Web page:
Most complaints I admit are legit and have to be handled. You should look at these as a challenge and a learning experience. But I've learned also that some people are never happy. I take complaints personal and if I have a constant complainer I would say somthing like" You are not happy with our service and I beleive we should end our services and you should find another company that will fit your needs better".In other words you fire them!-What a releif! Then you find out the company who took over the account and trade horror stories-Seriously though it saves alot of trouble stress and aggravation weeding out your headache customers-Not your anal demanding customers they are the challenges. -Harry
     
  6. Tharrell

    Tharrell LawnSite Silver Member
    Posts: 2,964

    Good point but, shouldn't be anything new. Most everything in life revolves around seeing things from anothers perspective.
     
  7. roscioli

    roscioli LawnSite Senior Member
    Posts: 749

    Good post, remember, its not all about quantity, quality is far more important in many aspects.
     
  8. Green Pastures

    Green Pastures LawnSite Silver Member
    Posts: 2,457

    Excellent post!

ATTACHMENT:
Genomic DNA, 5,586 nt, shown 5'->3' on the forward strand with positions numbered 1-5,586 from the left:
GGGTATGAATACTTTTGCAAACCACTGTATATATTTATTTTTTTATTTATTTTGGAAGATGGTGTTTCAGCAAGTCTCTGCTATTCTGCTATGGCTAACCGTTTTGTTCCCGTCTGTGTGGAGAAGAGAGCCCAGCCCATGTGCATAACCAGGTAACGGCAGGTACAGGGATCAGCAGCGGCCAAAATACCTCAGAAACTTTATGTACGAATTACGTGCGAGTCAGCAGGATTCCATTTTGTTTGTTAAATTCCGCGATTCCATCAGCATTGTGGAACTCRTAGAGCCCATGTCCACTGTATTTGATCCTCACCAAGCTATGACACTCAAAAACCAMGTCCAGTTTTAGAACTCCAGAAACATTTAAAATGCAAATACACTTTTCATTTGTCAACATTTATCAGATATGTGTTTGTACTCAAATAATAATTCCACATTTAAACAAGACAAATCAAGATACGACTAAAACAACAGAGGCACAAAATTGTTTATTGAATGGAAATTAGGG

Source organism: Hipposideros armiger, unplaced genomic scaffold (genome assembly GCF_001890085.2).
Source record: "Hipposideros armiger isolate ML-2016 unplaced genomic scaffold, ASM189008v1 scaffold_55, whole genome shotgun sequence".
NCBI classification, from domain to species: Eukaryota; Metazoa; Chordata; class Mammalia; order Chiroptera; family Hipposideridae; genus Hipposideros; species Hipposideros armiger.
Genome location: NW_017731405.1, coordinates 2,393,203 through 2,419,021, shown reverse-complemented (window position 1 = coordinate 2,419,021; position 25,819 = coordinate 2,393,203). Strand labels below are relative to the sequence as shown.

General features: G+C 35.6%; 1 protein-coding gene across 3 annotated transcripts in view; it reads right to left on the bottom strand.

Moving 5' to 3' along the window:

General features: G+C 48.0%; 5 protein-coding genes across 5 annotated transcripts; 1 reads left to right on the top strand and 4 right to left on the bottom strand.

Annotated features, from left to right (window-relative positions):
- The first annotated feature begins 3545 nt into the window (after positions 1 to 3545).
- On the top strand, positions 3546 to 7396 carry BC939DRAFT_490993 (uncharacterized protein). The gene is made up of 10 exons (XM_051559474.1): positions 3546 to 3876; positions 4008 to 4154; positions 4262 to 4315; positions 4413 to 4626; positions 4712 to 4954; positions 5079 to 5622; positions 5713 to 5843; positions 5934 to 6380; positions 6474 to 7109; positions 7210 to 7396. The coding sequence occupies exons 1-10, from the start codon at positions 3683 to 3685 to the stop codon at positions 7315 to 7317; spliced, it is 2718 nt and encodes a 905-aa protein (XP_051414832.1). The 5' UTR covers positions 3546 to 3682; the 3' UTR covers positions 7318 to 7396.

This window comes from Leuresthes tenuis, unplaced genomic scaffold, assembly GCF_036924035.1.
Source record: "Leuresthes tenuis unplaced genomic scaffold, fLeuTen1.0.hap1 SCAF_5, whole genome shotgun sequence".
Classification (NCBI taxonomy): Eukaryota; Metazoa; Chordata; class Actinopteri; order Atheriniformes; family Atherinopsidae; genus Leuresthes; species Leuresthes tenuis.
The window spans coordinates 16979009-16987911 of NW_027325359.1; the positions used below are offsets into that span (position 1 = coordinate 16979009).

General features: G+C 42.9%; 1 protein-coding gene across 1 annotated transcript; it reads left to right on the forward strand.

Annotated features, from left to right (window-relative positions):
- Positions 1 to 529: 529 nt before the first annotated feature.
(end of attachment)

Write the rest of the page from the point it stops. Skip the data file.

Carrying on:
There is a right way to voice complaints and a wrong way though.
     
  9. Gravely_Man

    Gravely_Man LawnSite Silver Member
    Posts: 2,075

    All customer complaints have to be dealt with or you will be perceived as someone who not only caused the complaint but are now non-responsive as well. All customers have to be handled differently, have special needs that need to be meet, want to feel like they are getting a good return on their investment in your company and want to feel as if they are special.


    Gravely_Man
     
  10. Gr grass n Hi tides

    Gr grass n Hi tides LawnSite Bronze Member
    Posts: 1,020

    Yup, great post.

    I see complaints as an opportunity to turn a situation around and have a positive impact. This is not limited to lawn care clients. When someone voices a complaint, look at yourself and what you are doing through their eyes. You're certain to learn something.